Six people were killed in a vintage plane collision at the Dallas Air Show, according to Texas officials.

Officials said six people were killed when two historic military planes collided and crashed to the ground during a Dallas air show Saturday afternoon.

Dallas County Judge Clay Jenkins tweeted Sunday, “According to our Dallas County Medical Examiner, there are a total of 6 fatalities from yesterday’s Wings over Dallas air show incident,” He stated that authorities are still working to identify the victims.

Emergency crews rushed to the crash site at Dallas Executive Airport, which is about 10 miles (16 kilometers) from downtown Dallas. News footage from the scene showed the planes’ crumpled wreckage in a grassy area inside the airport’s perimeter. According to Dallas Fire-Rescue, there were no reported injuries among those on the ground.

Anthony Montoya witnessed the collision of the two planes.

“I simply stood there. I was completely taken aback and in disbelief “Montoya, 27, went to the air show with a friend. “Everyone in the room was gasping. Everyone was sobbing uncontrollably. Everyone was taken aback.”

The number of people inside each plane was not specified by officials, but Hank Coates, president of the company that put on the airshow, said one of the planes, a B-17 Flying Fortress bomber, typically has a crew of four to five people. The other is a single-pilot P-63 Kingcobra fighter plane.

According to Coates of Commemorative Air Force, which also owned the planes, there were no paying customers on board. He explained that their aircraft are flown by highly trained volunteers, many of whom are retired pilots.

Dallas Mayor Eric Johnson said the National Transportation Safety Board had taken control of the crash scene, with assistance from local police and fire.

Johnson said on Twitter, “The videos are heartbreaking,”

The planes collided and crashed around 1:20 p.m., according to the Federal Aviation Administration. The accident happened during the Commemorative Air Force Wings Over Dallas display.

Victoria Yeager, the widow of famed Air Force test pilot Chuck Yeager and a pilot herself, attended the show as well. She didn’t see the crash, but she did notice the burning wreckage.

“It was pulverized,” Yeager, 64, of Fort Worth, said.

“We were just hoping they had all gotten out, but we knew they didn’t,” she said of the passengers.

The B-17, a mainstay of American air power during WWII, is a massive four-engine bomber used in daylight raids against Germany. During the war, Soviet forces primarily used the Kingcobra, a US fighter plane. According to Boeing, most B-17s were scrapped at the end of WWII, and only a few remain today, mostly on display at museums and air shows.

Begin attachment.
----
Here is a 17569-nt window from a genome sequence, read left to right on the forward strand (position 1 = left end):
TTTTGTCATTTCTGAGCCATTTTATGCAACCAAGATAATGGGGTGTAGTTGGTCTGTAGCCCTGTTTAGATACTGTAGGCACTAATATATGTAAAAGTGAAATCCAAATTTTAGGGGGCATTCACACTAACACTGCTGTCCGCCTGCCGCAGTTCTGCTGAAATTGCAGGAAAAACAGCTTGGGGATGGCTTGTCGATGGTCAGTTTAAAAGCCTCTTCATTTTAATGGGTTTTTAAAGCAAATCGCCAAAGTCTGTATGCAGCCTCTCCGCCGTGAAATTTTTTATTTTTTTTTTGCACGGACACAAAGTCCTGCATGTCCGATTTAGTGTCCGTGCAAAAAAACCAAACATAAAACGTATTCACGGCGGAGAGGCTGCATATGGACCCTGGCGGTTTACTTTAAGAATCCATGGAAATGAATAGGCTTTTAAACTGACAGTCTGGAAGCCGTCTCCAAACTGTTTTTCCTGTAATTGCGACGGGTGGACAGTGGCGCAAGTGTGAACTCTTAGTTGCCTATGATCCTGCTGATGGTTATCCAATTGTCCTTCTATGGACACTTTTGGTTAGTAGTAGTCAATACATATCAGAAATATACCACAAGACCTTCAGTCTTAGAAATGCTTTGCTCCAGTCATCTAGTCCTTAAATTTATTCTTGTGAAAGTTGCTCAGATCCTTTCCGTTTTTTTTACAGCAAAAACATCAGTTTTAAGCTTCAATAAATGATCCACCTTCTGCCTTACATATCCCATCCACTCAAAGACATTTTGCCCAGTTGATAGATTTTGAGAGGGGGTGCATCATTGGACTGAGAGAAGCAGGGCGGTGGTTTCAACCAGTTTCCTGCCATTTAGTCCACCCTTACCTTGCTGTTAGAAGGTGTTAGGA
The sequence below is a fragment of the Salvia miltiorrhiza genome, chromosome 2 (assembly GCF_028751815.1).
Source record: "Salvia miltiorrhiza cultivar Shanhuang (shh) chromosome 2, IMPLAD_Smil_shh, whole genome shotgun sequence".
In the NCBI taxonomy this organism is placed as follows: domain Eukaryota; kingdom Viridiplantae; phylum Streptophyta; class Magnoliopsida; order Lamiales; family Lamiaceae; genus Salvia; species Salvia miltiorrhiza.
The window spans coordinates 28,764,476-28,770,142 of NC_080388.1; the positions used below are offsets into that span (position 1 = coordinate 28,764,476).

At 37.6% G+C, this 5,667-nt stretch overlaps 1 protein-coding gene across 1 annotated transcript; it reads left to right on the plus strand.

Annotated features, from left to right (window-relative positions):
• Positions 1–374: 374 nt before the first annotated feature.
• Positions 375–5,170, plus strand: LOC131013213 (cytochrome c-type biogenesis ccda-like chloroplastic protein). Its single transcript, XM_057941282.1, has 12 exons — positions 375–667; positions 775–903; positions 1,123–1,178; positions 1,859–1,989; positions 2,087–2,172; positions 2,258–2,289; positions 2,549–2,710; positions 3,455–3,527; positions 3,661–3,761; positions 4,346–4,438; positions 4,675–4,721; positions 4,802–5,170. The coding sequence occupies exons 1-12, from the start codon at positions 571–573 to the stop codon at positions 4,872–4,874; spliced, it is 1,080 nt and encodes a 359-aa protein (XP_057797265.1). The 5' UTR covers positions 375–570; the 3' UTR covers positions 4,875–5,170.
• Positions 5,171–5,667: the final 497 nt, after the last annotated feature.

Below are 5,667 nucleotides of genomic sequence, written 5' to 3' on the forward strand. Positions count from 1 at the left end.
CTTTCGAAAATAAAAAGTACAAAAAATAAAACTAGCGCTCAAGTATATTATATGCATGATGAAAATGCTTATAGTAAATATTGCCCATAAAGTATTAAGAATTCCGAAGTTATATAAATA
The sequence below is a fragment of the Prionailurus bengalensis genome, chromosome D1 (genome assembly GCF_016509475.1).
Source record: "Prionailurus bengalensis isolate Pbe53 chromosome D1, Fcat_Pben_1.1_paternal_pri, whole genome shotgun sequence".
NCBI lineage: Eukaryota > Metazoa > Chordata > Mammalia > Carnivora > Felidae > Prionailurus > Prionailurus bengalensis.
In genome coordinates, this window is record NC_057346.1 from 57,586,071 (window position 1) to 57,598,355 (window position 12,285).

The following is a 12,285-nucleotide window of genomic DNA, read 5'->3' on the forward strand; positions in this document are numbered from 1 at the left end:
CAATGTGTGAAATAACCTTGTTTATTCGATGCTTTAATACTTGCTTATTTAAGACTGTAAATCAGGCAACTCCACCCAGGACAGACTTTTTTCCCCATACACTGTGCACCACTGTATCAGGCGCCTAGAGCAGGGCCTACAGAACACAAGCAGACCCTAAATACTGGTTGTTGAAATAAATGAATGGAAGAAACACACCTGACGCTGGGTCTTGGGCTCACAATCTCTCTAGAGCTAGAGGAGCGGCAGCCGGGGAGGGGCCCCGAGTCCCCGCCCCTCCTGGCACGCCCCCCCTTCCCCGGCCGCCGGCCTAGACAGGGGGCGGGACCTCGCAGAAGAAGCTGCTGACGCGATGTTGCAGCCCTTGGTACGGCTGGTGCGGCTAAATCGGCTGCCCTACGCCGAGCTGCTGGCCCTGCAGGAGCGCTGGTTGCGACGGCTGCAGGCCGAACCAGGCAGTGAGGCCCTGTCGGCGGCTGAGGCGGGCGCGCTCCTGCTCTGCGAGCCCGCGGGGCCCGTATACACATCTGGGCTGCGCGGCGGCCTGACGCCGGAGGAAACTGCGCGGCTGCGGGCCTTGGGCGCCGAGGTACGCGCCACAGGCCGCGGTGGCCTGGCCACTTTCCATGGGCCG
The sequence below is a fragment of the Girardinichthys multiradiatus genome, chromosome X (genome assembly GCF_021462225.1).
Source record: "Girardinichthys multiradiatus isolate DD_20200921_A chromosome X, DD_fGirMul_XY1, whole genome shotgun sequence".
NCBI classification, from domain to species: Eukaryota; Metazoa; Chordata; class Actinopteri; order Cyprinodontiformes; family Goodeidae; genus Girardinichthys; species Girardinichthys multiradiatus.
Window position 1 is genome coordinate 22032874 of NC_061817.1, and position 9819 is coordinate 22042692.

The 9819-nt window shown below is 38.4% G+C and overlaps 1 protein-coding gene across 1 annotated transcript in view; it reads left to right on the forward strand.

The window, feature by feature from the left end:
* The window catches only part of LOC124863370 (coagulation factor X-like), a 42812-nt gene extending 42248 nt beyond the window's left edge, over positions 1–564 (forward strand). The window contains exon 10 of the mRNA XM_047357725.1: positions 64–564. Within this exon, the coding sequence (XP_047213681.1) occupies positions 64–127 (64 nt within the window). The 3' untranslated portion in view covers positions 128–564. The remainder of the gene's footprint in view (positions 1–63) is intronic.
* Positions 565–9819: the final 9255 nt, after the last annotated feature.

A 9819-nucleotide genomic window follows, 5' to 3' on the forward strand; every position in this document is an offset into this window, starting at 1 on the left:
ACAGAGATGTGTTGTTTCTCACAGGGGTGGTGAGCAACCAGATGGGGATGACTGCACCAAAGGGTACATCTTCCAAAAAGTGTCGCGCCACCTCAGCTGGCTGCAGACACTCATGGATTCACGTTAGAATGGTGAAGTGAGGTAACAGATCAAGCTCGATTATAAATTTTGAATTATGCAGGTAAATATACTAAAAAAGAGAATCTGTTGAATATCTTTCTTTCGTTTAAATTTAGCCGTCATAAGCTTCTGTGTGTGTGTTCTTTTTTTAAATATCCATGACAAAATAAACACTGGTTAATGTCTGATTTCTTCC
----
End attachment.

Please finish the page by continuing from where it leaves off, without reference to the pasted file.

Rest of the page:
Several social media videos showed the fighter plane flying into the bomber, causing them to crash to the ground and igniting a large ball of fire and smoke.

“It was really horrific to see,” said Aubrey Anne Young, 37, of Leander, Texas, who witnessed the crash. Her children were with their father inside the hangar when it happened. “I’m still trying to make sense of it.”

On a video Young posted to her Facebook page, a woman next to her can be heard crying and screaming hysterically.

For years, air show safety has been a concern, particularly with older military aircraft. In 2011, a P-51 Mustang crashed into spectators in Reno, Nevada, killing 11 people. A bomber crashed in Hartford, Connecticut, in 2019, killing seven people. The NTSB stated at the time that it had investigated 21 accidents involving World War II-era bombers since 1982, resulting in 23 deaths.

According to the event’s website, Wings Over Dallas bills itself as “America’s Premier World War II Airshow,” The show was scheduled for Veterans Day weekend, Nov. 11-13, and guests were expected to see more than 40 World War II-era aircraft. The “bomber parade” and “fighter escorts” featuring the B-17 and P-63 were among the flying demonstrations on Saturday afternoon.

Arthur Alan Wolk is a Philadelphia aviation attorney who spent 12 years flying in air shows. Wolk told The Associated Press on Sunday that after watching the air show video and hearing the maneuvers described as “bombers on parade,” the P-63 pilot violated the basic rule of formation flying.

Wolk explained, “He went belly up to the leader,” “This makes it difficult for him to judge distance and position. When you cannot see who you are supposed to be in formation with, the risk of collision is very high, and this type of join up is not permitted.”

He continued, “I am not blaming anyone, and air shows, pilots, and aircraft that fly in them are all safe to the greatest extent possible. Air shows are one of the most popular spectator events in America, and tragedies like this are uncommon.”

According to Wolk, flying in an air show requires extensive training and discipline. The P-63 pilot’s air show qualifications are unknown.

Officials said the FAA was also conducting an investigation.

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